See Straps for strap suggestions.
My recommendation on tripods is not to bother with one, or if you must, get something so small and light that you won't mind carrying it. Even if it seems wiggly, it's still good enough to hold your camera so long as you're not trying to wiggle it while you're taking the picture. So long as it's strong enough to hold up your camera, it's strong enough. A tripod left behind because you don't want to carry it is just getting in the way.
When I do use a tripod, I use the lightest one I can find, a $40 Dolica AX620B100 which I always carry in my trunk. It's all-metal, and lighter than any of the far more expensive brands that advertise like crazy, only 2.5 pounds total for head and legs. Companies that spend money on advertising and sponsoring big-name photographers aren't spending that money on making me a better tripod, so I'll stick with Dolica where we get a much better tripod for less money. (When looking at more expensive tripods, remember that the dollar and weight specifications are usually only for a head or for the legs sold separately.)
The Dolica AX620B100 has padded, adjustable-angle legs with rubber feet and or spikes, and includes a ball-head with a quick-release, a compass, a level, a center column with hook, and a nice padded shoulder-strap case in its low price!
The $40 Dolica AX620B100 is a premium product, complete with loads of nice extras (like the case) usually sold separately with more heavily-advertised brands.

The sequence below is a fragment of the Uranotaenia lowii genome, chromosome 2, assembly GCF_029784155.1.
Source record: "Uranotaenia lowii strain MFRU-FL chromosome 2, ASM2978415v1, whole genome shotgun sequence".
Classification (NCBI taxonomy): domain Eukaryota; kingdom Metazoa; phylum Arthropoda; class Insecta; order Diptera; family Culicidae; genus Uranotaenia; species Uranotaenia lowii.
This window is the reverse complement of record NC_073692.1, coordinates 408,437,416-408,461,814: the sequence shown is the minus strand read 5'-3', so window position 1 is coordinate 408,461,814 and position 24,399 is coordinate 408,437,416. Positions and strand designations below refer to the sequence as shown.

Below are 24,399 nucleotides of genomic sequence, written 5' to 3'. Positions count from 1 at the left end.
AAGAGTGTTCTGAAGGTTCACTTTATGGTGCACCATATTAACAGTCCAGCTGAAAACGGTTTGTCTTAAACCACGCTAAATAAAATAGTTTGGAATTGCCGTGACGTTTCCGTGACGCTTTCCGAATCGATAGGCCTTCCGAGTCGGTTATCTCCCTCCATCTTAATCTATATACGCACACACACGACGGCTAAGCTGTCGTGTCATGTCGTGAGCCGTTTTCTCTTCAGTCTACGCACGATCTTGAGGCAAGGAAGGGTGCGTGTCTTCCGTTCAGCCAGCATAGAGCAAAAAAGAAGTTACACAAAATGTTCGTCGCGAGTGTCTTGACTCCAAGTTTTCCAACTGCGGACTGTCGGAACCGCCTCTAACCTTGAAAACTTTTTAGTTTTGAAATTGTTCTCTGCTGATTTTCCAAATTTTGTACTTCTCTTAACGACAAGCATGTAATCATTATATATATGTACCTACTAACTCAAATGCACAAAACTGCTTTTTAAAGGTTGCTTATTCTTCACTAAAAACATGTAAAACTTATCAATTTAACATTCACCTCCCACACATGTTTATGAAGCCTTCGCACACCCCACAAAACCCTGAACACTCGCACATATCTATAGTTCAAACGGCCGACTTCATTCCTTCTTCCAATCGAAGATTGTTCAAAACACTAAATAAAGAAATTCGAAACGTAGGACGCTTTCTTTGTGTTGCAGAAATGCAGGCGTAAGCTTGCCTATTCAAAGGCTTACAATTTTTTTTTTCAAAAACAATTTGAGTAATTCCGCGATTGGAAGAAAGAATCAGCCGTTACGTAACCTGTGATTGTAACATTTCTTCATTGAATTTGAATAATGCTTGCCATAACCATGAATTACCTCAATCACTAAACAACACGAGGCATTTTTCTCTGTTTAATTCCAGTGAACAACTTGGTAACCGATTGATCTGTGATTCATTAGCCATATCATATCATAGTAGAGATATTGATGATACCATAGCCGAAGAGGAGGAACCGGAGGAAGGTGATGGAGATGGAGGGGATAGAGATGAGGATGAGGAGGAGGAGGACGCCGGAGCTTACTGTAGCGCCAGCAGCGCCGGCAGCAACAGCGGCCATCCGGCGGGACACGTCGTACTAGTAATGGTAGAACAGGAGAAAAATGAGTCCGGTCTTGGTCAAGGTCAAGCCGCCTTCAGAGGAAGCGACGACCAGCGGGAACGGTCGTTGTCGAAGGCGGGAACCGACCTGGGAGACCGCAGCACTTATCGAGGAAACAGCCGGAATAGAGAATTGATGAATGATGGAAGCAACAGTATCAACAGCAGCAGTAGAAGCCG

If you want a bigger, stronger and even nicer tripod (I don't), the amazing $125 Dolica ZX600B300 is carbon-fibre is also a steal, weighing 3.8 pounds with padded non-rotating adjustable-angle legs, a ball-head with a quick-release, non-rotating center column with hook, and a nice padded case with shoulder strap. It's super light and super solid.
My Dolica ZX600B300 carbon-fibre has more features and advanced design than my other two real Gitzo tripods. (Gitzo of France no longer exists, even though the name survives for marketing; they got bought out by tripod conglomerate Vinten and now are merely just another Vinten brand made in some other factory.)
I bought my original Gitzo 1228 carbon-fibre in 1995 and a smaller metal G106 Gitzo in 1997 for travel, both of which have legs that rotate making them harder to lock. My new Dolica ZX600B300 has legs that don't rotate so it's much faster to open and close them.
My Dolica ZX600B300 has a spring-loaded center-column hook that retracts automatically (my $500 Gitzo carbon-fibre hook doesn't retract, and is broken anyway), and the Dolica is extremely solid, much more steady than my smaller metal Gitzo G106 that weighs more!